Another miracle is duct tape, which can relieve a sore knee and thus also the hip. Before the second one starts to hurt. And calendula ointment is an incredible healer. And to lubricate the feet in the morning and in the evening. I believed that this habit would remain with me at home. After all, taking care of your feet, which carry you throughout your life, is essential. But you know, when I remember once a week, that's enough. Don't be like me.

The joys of everyday moments
Going in two has something in it. You have someone to share those thousands of excited, curious thoughts about life with, someone to complain about body aches to, and someone to tell over and over that you're hungry. But it is very important to find a balance in all of this. Because sometimes, and more and more towards the end of the journey, there is a natural need for silence and pedaling. Gave. Alone. In the confession of his thoughts.

And sometimes you need to break these deep moments with a perfectly absurd moment of pure joy. When will one of you suddenly say the statement of the century: Hey, I've become a millionaire, I own two giant swimming pools. In the shoes! Or you meet a 70-year-old grandmother in a long softshell skirt instead of a förtű, who is walking the camino for the fourth time, and you absorb from her the wisdom of the world and the fear of bedbugs. Finally, you get a phone call from her and a promise that when you come to Australia, you have a place to lay your head. If she could, she would definitely bake us buns. Compared to her 600 km from Lisbon in sandals, our 260 km and half our age are total butter. I wish I could be like her one day.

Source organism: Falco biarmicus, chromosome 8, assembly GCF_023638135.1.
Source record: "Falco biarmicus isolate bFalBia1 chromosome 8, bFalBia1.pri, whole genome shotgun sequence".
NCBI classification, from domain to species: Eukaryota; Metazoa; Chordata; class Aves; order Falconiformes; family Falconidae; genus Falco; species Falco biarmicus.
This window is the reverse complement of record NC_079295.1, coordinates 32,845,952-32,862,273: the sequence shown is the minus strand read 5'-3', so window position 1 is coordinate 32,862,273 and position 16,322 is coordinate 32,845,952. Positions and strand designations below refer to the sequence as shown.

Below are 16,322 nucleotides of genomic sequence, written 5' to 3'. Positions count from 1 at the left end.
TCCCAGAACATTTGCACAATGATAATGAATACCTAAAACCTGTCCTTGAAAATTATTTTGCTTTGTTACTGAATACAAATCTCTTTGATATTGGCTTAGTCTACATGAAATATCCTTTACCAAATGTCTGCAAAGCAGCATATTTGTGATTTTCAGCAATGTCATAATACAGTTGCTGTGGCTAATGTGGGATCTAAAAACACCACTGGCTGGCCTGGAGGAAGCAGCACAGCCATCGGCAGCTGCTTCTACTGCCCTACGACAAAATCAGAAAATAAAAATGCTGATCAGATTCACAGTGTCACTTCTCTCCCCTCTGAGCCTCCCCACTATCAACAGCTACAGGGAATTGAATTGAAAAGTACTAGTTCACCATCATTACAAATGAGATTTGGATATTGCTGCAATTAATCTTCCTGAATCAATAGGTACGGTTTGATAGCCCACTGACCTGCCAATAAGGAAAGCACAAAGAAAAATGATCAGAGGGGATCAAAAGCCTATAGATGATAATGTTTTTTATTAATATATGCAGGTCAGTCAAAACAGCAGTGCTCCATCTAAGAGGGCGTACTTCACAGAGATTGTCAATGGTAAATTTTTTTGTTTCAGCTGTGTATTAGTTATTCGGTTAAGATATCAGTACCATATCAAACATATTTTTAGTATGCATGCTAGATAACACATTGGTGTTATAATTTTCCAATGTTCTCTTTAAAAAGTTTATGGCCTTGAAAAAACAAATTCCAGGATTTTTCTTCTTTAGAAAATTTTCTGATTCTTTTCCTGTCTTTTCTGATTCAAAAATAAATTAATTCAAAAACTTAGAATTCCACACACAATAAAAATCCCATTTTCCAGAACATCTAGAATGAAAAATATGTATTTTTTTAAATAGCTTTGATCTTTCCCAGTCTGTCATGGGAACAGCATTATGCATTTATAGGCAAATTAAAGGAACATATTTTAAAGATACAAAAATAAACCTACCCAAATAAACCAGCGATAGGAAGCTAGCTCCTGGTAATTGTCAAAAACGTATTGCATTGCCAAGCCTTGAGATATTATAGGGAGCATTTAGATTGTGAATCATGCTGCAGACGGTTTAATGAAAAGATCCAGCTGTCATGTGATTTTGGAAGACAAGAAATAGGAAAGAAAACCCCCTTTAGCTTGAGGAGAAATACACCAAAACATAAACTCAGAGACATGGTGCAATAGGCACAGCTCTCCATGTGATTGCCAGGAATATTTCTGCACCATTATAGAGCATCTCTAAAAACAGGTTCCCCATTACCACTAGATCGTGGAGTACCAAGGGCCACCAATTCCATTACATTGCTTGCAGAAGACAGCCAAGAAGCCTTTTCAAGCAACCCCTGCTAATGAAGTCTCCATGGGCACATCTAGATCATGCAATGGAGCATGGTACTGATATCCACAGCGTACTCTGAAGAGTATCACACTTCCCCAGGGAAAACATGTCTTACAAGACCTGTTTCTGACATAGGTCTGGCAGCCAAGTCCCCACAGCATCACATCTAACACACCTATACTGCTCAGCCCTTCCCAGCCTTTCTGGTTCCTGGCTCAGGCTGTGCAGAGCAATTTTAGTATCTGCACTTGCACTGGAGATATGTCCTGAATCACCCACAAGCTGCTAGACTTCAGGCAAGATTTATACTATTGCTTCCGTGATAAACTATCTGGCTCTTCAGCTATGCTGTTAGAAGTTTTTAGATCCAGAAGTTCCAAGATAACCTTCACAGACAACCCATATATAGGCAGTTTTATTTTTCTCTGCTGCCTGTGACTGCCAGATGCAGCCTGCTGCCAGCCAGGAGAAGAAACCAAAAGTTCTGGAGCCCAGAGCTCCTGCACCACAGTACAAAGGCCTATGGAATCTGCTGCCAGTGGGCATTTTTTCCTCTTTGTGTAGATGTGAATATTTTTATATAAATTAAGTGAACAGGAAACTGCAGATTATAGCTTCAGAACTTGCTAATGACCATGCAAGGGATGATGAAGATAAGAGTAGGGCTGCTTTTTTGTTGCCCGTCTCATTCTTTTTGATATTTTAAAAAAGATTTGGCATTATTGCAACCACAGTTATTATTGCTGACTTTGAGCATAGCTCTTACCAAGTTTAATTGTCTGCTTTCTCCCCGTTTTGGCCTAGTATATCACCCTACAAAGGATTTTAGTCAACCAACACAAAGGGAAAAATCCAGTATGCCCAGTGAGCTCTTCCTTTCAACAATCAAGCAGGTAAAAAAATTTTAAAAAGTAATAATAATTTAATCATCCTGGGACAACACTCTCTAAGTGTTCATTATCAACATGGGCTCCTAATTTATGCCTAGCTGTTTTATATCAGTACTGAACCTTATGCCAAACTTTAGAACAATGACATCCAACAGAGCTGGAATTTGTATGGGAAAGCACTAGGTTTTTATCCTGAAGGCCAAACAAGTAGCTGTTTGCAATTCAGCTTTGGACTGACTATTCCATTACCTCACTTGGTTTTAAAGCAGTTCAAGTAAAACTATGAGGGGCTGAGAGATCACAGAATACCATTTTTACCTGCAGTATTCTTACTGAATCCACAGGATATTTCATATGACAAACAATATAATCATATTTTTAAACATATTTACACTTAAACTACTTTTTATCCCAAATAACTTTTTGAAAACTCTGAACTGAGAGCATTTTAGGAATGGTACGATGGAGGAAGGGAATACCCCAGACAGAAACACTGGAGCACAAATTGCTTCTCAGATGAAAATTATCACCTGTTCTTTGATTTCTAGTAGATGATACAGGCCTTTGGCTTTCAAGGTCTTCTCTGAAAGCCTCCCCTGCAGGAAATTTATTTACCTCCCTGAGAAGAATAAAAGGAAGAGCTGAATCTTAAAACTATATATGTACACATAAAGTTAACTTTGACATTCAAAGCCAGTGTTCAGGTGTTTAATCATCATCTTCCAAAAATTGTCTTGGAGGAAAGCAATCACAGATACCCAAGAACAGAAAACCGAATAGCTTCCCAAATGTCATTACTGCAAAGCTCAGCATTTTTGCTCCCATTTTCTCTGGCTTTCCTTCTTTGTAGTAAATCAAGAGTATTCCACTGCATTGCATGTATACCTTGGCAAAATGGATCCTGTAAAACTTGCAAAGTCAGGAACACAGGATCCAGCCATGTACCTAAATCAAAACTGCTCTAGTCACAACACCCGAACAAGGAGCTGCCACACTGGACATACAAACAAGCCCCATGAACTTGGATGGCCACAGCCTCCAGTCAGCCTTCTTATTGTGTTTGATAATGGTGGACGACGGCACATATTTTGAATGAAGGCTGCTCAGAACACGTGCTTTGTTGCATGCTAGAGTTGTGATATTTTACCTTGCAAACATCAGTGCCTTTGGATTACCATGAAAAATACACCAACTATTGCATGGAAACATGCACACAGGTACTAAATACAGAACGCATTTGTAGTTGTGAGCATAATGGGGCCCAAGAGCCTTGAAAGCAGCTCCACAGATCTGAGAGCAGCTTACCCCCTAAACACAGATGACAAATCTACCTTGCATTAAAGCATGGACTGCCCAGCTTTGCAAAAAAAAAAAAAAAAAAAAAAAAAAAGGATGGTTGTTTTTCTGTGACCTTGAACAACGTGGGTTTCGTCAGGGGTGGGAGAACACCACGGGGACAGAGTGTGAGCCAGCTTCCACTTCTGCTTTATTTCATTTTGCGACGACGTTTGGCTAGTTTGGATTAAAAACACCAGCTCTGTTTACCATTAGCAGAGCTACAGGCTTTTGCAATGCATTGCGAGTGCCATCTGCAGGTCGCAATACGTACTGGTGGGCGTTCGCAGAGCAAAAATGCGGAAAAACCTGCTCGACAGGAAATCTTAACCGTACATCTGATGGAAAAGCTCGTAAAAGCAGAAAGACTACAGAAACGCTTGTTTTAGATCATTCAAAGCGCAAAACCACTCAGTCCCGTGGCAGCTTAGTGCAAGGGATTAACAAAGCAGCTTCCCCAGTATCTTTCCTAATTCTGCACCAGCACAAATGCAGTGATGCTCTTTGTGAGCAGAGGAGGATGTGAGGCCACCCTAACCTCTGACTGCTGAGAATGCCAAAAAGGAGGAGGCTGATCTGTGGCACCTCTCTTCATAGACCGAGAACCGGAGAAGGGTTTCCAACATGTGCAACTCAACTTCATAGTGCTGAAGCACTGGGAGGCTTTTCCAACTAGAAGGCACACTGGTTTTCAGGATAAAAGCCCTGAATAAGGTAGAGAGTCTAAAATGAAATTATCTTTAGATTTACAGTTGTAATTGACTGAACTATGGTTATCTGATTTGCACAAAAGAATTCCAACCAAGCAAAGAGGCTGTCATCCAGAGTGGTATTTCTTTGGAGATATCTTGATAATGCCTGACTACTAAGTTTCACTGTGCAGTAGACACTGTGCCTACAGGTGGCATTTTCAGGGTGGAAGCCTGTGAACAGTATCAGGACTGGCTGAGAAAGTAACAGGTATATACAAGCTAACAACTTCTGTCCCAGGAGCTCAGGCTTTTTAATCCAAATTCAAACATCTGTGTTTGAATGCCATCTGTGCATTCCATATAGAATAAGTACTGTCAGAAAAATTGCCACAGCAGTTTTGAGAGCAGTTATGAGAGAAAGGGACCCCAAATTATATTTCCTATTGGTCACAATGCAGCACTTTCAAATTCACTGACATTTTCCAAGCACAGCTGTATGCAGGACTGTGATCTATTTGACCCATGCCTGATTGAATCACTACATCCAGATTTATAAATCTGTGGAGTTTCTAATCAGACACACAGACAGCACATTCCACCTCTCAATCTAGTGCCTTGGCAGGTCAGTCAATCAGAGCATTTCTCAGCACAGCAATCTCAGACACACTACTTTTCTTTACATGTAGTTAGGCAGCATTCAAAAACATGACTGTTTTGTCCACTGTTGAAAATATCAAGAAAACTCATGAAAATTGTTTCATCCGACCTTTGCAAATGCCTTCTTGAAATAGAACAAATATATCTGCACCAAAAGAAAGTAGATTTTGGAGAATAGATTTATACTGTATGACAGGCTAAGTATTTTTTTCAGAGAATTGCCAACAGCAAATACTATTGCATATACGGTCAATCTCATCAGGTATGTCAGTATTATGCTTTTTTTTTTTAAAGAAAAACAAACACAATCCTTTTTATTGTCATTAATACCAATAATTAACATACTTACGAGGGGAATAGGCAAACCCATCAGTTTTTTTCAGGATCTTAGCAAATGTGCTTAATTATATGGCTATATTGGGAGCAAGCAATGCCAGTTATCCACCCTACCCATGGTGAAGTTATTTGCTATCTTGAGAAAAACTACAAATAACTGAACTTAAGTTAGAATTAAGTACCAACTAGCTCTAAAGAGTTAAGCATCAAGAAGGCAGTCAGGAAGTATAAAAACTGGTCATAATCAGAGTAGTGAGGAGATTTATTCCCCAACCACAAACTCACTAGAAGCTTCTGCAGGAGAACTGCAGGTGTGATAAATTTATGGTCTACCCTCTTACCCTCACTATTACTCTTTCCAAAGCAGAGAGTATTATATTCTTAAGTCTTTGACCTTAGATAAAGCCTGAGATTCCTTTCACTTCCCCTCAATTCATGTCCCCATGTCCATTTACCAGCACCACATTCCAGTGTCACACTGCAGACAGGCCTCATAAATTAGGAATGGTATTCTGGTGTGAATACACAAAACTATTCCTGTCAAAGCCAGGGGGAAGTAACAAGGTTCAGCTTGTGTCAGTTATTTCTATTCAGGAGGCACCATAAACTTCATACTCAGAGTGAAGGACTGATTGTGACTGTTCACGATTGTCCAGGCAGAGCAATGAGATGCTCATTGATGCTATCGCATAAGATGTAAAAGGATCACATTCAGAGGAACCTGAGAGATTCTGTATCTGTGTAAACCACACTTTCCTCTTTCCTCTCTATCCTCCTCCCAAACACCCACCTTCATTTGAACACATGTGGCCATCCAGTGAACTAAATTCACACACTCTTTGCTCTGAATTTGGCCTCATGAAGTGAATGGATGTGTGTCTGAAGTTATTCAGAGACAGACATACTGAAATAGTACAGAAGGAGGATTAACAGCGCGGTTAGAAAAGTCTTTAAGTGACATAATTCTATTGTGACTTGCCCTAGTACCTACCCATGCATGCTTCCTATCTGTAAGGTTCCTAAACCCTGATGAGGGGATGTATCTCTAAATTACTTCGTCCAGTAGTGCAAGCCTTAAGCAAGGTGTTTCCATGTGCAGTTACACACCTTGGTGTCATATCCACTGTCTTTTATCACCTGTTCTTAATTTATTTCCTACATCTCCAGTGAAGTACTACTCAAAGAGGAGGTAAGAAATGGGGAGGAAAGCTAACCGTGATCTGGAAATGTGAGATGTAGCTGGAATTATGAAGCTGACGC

Are we there yet?
We walked about 30 km a day. At the beginning, the 260 seemed incredibly far away. And as they dwindled, the excitement grew that the goal was approaching. But as soon as he started getting dangerously close, the disappointment that the whole adventure would end one day appeared again. But also the curiosity of what it's like to reach the destination and stand in front of the cathedral. The last kilometers were fun. The weather changed like swallows on a wire and we didn't care at all. As well as the fact that we reached the cathedral via a lengthy detour. Because suddenly she was there. In all its glory. And so do we. It was an incredibly blissful feeling of a small big victory accompanied by the sadness of it slowly and surely coming to an end.

The Camino brings many difficult but beautiful moments, fatigue, exhaustion, hunger, sadness and longing, but above all laughter and joy. You will realize how perfect the human body is. How grateful we should be to him. That when something hurts, it has a reason, and it's mostly our own fault. Perhaps with poorly chosen footwear. That's not my case though, going in barefoot shoes was an absolutely brilliant idea.

Should I go again? Sure, just tomorrow!